Book review #5: You^2 by Price Pritchett

You^2: A High-Velocity Formula for Multiplying Your Personal Effectiveness in Quantum Leaps by Price Pritchett is centred around the idea that you can increase the results in your life EXPONENTIALLY. In fact, Pritchett believes that our life doesn’t have to follow a step by step plan or a linear direction. Not Ever.

You^2 by Price Pritchett

Price Pritchett has a PhD in psychology and is an expert in the field of breakthrough performances. He is also the founder and CEO of a consulting firm in Dallas. He speaks with great authority on matters of personal growth whilst maintaining an unlimited supply of optimism and hope for his readers.

I came across the idea of quantum leaps through one of my coaches at the start of 2019. But, because it was a very unfamiliar concept, I didn’t think much about applying it to my study of personal development. You^2, despite being only 36 pages long, helped me to understand and explore what it really means to take a quantum leap.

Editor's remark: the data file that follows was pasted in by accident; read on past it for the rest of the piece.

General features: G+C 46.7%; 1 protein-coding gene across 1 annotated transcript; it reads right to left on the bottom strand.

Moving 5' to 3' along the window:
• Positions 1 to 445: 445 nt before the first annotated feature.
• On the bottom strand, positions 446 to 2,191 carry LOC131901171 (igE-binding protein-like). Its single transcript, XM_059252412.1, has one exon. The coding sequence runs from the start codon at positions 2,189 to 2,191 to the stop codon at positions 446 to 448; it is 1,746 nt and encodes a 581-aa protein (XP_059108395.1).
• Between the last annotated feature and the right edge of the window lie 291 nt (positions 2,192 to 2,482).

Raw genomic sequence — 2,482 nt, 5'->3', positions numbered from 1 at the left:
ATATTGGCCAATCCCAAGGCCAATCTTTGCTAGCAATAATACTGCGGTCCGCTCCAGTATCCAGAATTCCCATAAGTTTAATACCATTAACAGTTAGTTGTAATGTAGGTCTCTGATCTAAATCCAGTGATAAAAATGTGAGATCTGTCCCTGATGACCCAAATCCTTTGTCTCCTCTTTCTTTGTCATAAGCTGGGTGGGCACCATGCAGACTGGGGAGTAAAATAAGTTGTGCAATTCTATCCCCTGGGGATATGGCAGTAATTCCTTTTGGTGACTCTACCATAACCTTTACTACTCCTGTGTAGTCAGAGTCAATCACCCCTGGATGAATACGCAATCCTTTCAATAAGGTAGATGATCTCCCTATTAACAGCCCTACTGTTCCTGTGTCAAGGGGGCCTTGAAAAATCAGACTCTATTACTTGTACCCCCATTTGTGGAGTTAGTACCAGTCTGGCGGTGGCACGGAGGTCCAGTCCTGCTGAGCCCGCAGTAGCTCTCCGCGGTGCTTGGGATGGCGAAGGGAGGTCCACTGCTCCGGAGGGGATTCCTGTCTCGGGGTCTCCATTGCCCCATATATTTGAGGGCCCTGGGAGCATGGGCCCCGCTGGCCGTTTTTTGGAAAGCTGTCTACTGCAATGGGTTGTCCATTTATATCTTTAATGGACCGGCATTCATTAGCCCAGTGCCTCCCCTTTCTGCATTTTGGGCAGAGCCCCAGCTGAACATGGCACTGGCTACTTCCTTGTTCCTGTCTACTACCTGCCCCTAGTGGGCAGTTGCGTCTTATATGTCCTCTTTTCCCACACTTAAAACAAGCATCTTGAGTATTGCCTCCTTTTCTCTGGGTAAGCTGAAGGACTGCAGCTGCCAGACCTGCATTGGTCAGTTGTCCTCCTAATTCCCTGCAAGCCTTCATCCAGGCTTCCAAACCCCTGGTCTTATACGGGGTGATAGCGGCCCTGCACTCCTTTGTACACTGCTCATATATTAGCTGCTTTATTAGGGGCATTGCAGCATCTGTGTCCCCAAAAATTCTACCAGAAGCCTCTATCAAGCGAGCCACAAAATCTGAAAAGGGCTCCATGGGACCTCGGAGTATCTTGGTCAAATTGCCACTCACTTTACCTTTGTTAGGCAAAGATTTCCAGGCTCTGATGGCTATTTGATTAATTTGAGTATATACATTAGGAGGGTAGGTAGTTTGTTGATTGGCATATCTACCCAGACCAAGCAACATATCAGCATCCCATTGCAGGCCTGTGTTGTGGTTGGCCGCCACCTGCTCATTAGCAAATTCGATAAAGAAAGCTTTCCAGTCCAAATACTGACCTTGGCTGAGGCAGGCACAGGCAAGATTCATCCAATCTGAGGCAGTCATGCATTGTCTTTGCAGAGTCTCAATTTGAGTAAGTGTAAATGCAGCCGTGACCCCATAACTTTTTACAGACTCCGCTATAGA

Pritchett says that “Quantum physics is described as the most powerful science ever conceived by human beings. It requires a major rethinking of such concepts as time and space and how human consciousness operates.” (And please don’t worry. This isn’t going to be a theoretical breakdown of the history of this science, so stay with me.)

The author says that “You^2 implies an explosive jump in your personal performance that puts you far beyond the next logical step.” Now, what a minute? “Far beyond the next logical steps”? Tell me more, Pritchett.